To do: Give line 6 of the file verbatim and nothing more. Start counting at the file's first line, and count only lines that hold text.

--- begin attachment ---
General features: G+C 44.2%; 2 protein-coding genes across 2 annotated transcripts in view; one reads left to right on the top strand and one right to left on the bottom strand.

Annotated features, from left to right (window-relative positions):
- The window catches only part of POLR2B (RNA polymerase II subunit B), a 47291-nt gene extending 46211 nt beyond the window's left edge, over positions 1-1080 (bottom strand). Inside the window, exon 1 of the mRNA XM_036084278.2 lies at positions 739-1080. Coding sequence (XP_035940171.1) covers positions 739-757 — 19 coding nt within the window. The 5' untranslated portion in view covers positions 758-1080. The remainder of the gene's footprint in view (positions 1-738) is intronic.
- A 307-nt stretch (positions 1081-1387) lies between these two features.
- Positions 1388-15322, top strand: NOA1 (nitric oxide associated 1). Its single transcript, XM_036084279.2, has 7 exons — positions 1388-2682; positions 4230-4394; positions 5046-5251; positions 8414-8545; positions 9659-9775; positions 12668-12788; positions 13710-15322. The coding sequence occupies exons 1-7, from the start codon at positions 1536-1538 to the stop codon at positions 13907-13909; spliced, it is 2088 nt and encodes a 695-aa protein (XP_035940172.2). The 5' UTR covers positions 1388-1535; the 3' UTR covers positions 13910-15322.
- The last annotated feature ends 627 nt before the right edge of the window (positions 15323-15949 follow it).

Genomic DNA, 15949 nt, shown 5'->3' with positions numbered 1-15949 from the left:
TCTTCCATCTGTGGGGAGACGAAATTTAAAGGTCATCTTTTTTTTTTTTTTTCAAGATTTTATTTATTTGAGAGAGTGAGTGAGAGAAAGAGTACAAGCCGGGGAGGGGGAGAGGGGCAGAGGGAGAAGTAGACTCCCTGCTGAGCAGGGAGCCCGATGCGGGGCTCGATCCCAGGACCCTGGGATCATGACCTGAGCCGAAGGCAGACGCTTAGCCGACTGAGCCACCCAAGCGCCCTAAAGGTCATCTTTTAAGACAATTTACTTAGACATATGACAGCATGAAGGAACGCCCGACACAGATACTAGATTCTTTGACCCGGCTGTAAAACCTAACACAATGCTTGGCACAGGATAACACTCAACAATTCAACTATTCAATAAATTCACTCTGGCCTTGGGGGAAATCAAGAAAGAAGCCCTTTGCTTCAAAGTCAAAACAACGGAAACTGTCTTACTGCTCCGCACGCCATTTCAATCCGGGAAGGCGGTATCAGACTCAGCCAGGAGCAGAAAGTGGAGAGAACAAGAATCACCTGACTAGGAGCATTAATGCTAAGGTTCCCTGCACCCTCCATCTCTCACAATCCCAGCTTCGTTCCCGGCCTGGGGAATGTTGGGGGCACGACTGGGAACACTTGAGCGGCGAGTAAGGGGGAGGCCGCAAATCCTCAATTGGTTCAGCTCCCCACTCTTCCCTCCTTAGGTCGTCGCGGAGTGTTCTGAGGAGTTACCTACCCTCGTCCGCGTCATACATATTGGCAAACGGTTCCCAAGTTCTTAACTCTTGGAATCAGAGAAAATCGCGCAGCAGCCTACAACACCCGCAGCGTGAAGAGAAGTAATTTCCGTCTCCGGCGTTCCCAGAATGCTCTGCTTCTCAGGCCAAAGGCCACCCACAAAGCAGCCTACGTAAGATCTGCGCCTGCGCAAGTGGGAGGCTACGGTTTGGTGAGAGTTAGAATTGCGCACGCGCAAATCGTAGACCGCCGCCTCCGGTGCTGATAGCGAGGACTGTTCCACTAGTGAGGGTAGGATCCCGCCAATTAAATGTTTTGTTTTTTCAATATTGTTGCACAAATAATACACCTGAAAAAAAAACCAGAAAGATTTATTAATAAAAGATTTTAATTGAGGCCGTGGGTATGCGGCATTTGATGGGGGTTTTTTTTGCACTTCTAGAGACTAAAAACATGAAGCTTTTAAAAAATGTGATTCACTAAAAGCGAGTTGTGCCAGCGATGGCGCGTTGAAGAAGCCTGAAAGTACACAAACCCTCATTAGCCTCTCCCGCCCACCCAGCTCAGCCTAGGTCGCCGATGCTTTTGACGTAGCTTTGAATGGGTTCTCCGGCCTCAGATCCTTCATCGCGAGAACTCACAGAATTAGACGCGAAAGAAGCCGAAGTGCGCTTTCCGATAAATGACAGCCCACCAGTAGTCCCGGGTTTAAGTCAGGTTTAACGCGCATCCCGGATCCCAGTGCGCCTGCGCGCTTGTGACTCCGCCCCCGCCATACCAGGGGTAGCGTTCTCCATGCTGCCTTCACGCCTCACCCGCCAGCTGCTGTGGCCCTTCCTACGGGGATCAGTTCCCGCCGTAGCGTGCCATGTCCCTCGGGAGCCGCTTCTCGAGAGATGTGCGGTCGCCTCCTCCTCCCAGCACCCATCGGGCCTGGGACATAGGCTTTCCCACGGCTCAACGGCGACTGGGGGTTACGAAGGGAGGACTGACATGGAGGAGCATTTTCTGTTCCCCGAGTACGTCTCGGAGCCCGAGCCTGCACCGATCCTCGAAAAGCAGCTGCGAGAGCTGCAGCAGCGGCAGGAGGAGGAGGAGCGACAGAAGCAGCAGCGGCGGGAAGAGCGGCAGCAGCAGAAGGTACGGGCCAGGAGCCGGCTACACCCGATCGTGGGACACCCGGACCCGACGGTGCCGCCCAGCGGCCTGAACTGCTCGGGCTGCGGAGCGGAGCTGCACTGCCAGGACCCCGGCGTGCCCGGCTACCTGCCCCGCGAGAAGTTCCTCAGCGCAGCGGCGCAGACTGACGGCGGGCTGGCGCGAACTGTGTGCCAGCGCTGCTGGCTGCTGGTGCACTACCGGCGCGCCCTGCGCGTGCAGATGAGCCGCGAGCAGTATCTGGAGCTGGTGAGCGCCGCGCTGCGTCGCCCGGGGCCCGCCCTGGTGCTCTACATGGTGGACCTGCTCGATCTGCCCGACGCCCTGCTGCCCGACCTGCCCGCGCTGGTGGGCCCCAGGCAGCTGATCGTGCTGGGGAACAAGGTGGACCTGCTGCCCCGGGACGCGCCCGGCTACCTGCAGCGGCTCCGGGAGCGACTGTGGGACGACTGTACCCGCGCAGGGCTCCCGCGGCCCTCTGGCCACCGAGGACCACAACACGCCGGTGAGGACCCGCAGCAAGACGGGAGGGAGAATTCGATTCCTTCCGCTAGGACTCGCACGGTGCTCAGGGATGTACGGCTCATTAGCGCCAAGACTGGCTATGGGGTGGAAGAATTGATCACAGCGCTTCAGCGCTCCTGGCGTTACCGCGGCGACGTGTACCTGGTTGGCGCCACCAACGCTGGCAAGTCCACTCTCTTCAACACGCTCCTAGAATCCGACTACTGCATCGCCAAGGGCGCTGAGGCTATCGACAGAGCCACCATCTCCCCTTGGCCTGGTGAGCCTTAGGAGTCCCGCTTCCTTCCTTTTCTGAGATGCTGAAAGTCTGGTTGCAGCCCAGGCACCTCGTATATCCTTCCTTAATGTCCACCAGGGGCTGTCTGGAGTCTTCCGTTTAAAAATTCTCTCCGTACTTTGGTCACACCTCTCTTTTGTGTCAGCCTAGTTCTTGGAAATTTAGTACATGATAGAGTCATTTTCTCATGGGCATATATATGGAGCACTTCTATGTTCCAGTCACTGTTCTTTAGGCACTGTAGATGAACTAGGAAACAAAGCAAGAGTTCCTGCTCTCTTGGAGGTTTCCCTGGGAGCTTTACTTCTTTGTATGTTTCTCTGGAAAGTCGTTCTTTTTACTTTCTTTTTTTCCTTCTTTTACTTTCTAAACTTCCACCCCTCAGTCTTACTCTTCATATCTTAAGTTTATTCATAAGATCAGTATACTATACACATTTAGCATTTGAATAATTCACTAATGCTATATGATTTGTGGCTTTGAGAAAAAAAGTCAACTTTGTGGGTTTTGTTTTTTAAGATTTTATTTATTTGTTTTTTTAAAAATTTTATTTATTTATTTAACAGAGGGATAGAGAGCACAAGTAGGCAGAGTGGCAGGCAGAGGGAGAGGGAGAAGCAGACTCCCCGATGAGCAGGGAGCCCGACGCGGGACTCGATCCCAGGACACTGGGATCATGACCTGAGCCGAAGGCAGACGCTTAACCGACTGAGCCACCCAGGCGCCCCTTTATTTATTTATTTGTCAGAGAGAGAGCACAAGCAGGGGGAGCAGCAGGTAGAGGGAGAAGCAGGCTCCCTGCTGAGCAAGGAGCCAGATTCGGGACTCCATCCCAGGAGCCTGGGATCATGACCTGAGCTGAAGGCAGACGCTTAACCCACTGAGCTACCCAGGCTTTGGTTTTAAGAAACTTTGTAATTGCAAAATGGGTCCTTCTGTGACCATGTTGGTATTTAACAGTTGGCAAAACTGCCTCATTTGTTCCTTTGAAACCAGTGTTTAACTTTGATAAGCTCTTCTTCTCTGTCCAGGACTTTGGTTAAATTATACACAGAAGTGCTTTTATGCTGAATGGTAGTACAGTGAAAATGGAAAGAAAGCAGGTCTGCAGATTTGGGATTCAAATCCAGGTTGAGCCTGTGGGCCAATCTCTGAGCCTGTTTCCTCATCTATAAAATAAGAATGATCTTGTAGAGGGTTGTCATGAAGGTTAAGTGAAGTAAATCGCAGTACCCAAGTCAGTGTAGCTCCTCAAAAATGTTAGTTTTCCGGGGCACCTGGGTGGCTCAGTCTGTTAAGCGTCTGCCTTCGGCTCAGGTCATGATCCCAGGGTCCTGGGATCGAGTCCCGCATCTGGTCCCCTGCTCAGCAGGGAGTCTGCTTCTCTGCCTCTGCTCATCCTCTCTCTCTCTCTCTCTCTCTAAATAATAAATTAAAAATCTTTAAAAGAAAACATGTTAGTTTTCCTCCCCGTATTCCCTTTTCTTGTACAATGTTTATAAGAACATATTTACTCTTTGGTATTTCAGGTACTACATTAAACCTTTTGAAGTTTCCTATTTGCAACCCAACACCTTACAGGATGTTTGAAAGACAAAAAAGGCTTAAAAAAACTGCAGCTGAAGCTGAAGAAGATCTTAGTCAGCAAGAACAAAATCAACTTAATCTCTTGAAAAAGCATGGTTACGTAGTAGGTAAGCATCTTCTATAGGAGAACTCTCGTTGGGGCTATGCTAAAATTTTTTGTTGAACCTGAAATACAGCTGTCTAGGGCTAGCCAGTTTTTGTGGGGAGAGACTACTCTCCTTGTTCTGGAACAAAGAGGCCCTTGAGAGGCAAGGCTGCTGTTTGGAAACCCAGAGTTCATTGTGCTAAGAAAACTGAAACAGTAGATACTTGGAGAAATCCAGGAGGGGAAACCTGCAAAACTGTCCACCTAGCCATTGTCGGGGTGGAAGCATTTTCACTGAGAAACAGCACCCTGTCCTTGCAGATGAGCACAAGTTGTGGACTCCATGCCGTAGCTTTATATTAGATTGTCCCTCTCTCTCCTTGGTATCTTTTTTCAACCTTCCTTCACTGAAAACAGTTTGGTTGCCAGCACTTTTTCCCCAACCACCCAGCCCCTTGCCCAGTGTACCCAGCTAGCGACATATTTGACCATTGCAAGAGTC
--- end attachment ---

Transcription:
- The last annotated feature ends 627 nt before the right edge of the window (positions 15323-15949 follow it).